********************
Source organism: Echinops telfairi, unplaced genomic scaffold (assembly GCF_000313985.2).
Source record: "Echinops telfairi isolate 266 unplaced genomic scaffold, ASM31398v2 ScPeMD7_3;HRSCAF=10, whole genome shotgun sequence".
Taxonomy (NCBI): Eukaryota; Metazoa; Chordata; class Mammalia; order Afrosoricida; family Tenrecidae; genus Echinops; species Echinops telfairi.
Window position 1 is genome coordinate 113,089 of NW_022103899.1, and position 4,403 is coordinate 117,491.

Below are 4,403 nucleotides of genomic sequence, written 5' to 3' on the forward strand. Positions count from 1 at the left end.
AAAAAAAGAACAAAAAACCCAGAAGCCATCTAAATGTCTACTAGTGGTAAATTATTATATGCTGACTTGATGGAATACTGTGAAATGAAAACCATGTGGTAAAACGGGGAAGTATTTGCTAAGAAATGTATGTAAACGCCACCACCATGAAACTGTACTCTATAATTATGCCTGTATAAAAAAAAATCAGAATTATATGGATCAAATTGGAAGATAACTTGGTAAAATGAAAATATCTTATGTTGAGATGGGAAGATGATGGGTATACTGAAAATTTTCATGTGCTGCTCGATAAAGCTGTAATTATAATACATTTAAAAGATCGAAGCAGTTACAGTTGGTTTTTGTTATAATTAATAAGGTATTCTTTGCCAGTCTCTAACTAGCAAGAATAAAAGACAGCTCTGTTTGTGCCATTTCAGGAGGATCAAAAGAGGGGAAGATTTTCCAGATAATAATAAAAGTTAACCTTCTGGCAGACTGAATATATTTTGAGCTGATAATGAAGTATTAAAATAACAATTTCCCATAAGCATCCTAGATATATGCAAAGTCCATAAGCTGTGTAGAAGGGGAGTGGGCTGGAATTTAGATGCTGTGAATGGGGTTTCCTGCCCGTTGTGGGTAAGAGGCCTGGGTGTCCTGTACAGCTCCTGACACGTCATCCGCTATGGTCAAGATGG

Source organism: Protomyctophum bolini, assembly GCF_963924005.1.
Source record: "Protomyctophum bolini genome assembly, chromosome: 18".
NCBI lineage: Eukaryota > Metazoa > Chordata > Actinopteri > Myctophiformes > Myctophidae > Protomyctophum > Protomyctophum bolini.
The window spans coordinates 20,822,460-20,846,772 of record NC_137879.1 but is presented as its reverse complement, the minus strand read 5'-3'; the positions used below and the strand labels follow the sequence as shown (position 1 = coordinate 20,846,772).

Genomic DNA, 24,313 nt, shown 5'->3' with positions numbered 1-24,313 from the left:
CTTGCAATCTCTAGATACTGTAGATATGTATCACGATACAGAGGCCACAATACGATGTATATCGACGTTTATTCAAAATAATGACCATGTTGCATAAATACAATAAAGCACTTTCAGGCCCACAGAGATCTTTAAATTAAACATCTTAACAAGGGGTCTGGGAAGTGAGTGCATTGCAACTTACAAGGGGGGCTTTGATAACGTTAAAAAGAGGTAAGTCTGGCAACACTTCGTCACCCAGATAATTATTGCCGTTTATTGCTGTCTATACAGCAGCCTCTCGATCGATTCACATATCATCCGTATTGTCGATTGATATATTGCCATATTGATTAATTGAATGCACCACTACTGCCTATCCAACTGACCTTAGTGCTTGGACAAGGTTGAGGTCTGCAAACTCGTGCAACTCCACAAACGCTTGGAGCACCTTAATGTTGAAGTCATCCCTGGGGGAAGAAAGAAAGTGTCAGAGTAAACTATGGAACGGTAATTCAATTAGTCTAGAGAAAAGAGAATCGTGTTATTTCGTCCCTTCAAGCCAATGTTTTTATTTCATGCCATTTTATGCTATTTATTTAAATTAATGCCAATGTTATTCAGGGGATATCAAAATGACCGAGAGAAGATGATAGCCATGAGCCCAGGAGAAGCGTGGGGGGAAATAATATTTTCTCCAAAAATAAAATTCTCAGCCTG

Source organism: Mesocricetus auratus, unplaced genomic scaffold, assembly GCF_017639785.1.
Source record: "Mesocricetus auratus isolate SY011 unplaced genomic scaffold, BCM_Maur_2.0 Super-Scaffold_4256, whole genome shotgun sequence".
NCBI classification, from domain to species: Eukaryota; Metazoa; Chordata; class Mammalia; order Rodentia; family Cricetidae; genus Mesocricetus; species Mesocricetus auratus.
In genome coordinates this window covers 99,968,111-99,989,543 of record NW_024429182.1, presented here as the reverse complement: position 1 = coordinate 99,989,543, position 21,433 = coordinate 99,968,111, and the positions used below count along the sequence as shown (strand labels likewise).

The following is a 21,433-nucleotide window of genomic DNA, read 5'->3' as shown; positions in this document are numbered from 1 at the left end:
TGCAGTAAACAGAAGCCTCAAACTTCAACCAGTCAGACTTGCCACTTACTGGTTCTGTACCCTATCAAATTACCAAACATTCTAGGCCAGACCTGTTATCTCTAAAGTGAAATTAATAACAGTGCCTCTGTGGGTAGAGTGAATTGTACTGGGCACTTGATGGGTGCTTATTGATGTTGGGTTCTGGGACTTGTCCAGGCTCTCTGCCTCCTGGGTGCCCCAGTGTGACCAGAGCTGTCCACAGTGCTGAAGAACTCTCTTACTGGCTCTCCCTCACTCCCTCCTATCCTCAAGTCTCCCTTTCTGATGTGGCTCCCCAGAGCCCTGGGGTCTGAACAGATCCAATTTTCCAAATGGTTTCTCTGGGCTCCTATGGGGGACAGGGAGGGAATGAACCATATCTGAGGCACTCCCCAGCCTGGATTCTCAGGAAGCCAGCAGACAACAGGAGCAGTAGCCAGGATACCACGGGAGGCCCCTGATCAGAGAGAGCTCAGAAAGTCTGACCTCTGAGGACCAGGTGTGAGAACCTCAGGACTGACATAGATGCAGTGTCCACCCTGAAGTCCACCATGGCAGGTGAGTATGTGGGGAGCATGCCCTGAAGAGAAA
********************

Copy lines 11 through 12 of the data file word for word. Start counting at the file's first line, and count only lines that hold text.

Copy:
Genomic DNA, 24,313 nt, shown 5'->3' with positions numbered 1-24,313 from the left:
CTTGCAATCTCTAGATACTGTAGATATGTATCACGATACAGAGGCCACAATACGATGTATATCGACGTTTATTCAAAATAATGACCATGTTGCATAAATACAATAAAGCACTTTCAGGCCCACAGAGATCTTTAAATTAAACATCTTAACAAGGGGTCTGGGAAGTGAGTGCATTGCAACTTACAAGGGGGGCTTTGATAACGTTAAAAAGAGGTAAGTCTGGCAACACTTCGTCACCCAGATAATTATTGCCGTTTATTGCTGTCTATACAGCAGCCTCTCGATCGATTCACATATCATCCGTATTGTCGATTGATATATTGCCATATTGATTAATTGAATGCACCACTACTGCCTATCCAACTGACCTTAGTGCTTGGACAAGGTTGAGGTCTGCAAACTCGTGCAACTCCACAAACGCTTGGAGCACCTTAATGTTGAAGTCATCCCTGGGGGAAGAAAGAAAGTGTCAGAGTAAACTATGGAACGGTAATTCAATTAGTCTAGAGAAAAGAGAATCGTGTTATTTCGTCCCTTCAAGCCAATGTTTTTATTTCATGCCATTTTATGCTATTTATTTAAATTAATGCCAATGTTATTCAGGGGATATCAAAATGACCGAGAGAAGATGATAGCCATGAGCCCAGGAGAAGCGTGGGGGGAAATAATATTTTCTCCAAAAATAAAATTCTCAGCCTG